I was such a busy mom.
I hope I haven’t lost you already by using the b-word or given you the impression you are twenty-five words into an Op-Ed piece entitled Back in My Day.
Still. I raised my children in a day when busy was admittedly less busy than busy is today. It was a time when disposable diapers were just emerging, a play-date meant seeing cousins at the occasional birthday party, soccer moms hadn’t yet been invented and social media wasn’t in the dictionary.
But the busy I was guilty of practicing is the worst kind of busy of all–the most destructive busy.
I was busy in my head.
I didn’t realize it then, in those pre-diagnoses days, how un-present I actually was or how disconnectedly I navigated my life.
I’m tempted to sling around some caustically self-deprecating content right here but I’m going to refrain and include, instead, that I remember being an affectionate mother who took good physical care of her babies. I definitely wasn’t the worst as mothers go. Motherhood was my purpose and provided me with an identity, which dear reader, is an entirely separate confession and conversation for another time.
The sad truth is that my parenting style was geared less to each individual child and more group directed, like that of an overbred dog tending her litter of pups.
As a grandmother, on the other hand, I am and have always been all in when it comes to being engaged and present. When my grandchildren appear, my face reveals the joyous love I have for them and the extreme delight I take in being with them. When I’m with them they are all that I see; they are all I care about at that moment. They don’t get my absentminded uh huhs and preoccupied that’s nice honey.
To enjoy them is effortless and obvious.
Child cannot live by grandmother alone so I’m happy my perfectly wonderful little cherubs have parents who provide the discipline and limits I do not. I’m equally happy to produce the pom-poms their parents don’t always have time to shake.
And, the truth is, I secretly hope that in some small way my children’s observation of me with their children might serve as a balm of comfort to any wounds I inflicted upon them.
The adage is true,
You survived childhood so you can survive anything!
And here’s why I mention this at all. I’m not so sure abuse and emotional neglect had as much of a devastating impact on my life as growing up without the assurance that I was loved and wanted and enjoyed. Without those components, which I believe we were created to require, I did not come to know that I had worth as a person, that I was an individual with God-given dignity, separateness, and the security of one fully welcomed and embraced.
Knowing that you belong to the human race or to your family is different than knowing you are an individual who knows what it means to be enjoyed.
My granddaughter Ruby was born six years after my daughter gave birth to her third son. Each of Leah’s children was joyously anticipated but Ruby’s arrival was extra special because she was a daughter! This little girl-child was born into a company of people who absolutely adored her and from day one of her existence, this joy cherub was surrounded by the faces of beaming brothers as well as parents, relatives, and friends who delighted in her. Their responses affirmed her desirability.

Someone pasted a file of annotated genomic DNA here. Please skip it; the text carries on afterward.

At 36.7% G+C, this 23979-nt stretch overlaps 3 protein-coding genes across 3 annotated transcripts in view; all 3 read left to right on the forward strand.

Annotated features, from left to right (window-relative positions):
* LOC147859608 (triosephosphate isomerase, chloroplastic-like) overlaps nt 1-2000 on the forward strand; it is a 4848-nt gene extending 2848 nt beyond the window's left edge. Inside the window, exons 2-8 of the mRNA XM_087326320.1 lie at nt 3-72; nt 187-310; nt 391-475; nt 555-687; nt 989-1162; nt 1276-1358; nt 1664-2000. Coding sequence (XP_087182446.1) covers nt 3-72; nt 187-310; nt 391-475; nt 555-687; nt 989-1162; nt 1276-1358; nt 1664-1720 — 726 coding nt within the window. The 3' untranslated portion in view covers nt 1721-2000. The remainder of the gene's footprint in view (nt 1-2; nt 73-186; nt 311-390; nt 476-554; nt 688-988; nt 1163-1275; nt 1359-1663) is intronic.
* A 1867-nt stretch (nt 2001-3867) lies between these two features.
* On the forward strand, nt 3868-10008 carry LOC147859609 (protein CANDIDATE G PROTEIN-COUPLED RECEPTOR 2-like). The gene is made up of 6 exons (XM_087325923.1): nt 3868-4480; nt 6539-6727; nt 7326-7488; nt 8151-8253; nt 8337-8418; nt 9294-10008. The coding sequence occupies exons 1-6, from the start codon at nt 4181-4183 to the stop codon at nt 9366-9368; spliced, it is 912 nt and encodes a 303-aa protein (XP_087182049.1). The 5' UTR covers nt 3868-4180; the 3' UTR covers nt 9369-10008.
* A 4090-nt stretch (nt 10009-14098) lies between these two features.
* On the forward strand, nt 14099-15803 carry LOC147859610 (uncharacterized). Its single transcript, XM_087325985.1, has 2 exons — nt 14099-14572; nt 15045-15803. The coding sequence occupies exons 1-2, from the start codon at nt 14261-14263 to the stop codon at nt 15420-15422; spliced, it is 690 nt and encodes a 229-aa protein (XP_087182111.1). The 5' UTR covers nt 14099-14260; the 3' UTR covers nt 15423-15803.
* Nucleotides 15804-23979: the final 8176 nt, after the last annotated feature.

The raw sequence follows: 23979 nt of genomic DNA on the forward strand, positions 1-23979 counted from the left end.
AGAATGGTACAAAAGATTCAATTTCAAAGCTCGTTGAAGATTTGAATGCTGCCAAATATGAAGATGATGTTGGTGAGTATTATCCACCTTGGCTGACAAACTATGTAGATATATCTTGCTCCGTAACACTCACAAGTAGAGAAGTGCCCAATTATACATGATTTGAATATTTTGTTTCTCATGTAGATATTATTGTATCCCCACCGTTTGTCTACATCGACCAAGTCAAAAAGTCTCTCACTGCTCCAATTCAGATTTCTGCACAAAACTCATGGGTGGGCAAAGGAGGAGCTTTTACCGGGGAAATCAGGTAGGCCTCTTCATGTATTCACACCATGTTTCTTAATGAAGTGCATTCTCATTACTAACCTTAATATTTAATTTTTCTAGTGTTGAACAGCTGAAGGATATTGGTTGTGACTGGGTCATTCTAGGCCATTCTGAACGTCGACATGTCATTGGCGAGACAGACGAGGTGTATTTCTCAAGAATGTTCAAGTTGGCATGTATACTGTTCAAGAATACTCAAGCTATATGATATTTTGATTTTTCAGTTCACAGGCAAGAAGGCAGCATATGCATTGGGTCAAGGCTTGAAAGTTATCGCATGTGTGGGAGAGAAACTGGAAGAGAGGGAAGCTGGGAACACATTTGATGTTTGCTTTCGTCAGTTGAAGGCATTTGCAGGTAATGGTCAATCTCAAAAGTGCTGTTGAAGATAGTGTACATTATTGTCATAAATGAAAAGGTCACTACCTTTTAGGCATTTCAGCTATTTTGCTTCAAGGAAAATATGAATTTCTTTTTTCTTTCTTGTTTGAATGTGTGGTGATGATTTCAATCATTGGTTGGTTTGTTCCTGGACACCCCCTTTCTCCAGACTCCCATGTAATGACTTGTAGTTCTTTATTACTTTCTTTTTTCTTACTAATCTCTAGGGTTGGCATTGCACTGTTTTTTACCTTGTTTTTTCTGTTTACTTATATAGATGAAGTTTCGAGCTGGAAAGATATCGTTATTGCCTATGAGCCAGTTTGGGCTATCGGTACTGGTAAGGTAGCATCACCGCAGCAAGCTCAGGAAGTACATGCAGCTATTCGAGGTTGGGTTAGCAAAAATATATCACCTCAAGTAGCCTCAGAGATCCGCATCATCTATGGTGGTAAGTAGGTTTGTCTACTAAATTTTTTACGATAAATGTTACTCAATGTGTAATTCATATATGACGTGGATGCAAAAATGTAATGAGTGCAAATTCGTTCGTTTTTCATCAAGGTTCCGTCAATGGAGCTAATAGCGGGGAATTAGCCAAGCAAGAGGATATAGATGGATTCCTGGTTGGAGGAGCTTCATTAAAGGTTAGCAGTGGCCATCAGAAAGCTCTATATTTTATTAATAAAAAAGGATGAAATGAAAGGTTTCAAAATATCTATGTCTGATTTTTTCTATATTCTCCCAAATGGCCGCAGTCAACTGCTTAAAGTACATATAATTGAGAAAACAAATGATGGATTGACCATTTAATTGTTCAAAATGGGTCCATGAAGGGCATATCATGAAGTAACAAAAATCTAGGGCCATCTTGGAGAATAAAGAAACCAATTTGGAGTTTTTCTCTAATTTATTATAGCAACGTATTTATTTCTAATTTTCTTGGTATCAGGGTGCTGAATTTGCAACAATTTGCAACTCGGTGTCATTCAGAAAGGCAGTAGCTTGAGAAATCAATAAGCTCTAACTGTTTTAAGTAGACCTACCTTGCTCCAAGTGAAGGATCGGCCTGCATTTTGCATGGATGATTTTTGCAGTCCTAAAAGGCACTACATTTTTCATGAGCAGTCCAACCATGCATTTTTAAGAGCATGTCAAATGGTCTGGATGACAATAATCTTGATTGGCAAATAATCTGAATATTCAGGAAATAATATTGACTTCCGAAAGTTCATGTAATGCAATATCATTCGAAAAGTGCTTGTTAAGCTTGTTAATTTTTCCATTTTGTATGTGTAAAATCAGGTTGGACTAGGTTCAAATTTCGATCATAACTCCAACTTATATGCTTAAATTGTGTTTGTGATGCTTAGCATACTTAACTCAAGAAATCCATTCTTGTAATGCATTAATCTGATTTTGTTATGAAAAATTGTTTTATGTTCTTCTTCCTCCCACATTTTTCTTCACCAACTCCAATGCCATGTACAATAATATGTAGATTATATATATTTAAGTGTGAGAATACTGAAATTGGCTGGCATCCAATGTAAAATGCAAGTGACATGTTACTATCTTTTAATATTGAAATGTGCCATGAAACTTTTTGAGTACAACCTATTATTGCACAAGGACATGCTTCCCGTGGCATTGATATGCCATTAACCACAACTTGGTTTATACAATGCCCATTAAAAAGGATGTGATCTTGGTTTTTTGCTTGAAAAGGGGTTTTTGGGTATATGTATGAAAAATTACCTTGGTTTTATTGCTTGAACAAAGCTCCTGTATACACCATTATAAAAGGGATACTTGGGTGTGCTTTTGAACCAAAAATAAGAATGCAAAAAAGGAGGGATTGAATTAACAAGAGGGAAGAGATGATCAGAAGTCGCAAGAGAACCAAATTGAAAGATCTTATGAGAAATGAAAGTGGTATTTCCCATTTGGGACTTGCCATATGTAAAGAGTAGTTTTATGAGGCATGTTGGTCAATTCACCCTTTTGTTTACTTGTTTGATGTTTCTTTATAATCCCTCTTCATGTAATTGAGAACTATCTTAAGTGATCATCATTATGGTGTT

Ruby was nurtured in a way that left her absolutely certain, even later in the face of life disruptions, that she is loved, desired, delighted in, and deeply enjoyed.
“For the Lord your God is living among you…He will take delight in you with gladness. With his love, he will calm all your fears. He will rejoice over you with joyful songs.” Zeph. 3:17 NLT
I was a few decades into my life with Christ before I could truly wrap my heart around the concept that Almighty God is a real Dad who wants me around; that He loves spending time with me; that He delights in me, nurtures me and rejoices over me…with songs even!
During my emotional seizures, this truth doesn’t sit neatly inside me. In those times of imbalance, I am too easily able to produce fickle reasons why it is true for everyone else but not me. I have learned, even while in the throws of periodic mental health storms, to accept this fact. It’s not always easy.
I must remind myself that my experiences and emotions cannot strip Truth of its truthiness.
I can’t go back and experience a better childhood and I’m not allowed a do-over for the ways I neglected to assure my children of their desirability and wantedness.
In my post-parenting state of regret, I’ve determined to display delight in my adult children when I’m with them. Hopefully, my enjoyment of them is palpable for them.
Do you find yourself unable to wrap your heart around the truth that God delights in you, enjoys you and loves you with a heart of gladness? May I challenge you to write Zephaniah 3:17 on a piece of paper and read it out loud every hour, on the hour, each day, for twenty-one days? Oh no! Another formula you say! I dare you to try it!
You are desired and you are enjoyed. You truly are loved with God’s heart of gladness and delight.
There’s another good reason to make peace with our need for experiencing what it is to be enjoyed. We get to pass it down and pass it along. How much do you suppose it would encourage those we come into contact with if we greeted and/or received them with genuine expressions of delight? What if our countenance and our actions expressed a message of:
There you are! It’s so good to be with you! Tell me everything.
I think you’ll agree that this world is full of hurting hearts and scrappy upbringings; full of people who could use a few more reminders of their God-given immutable dignity and right to be enjoyed.
We can do this.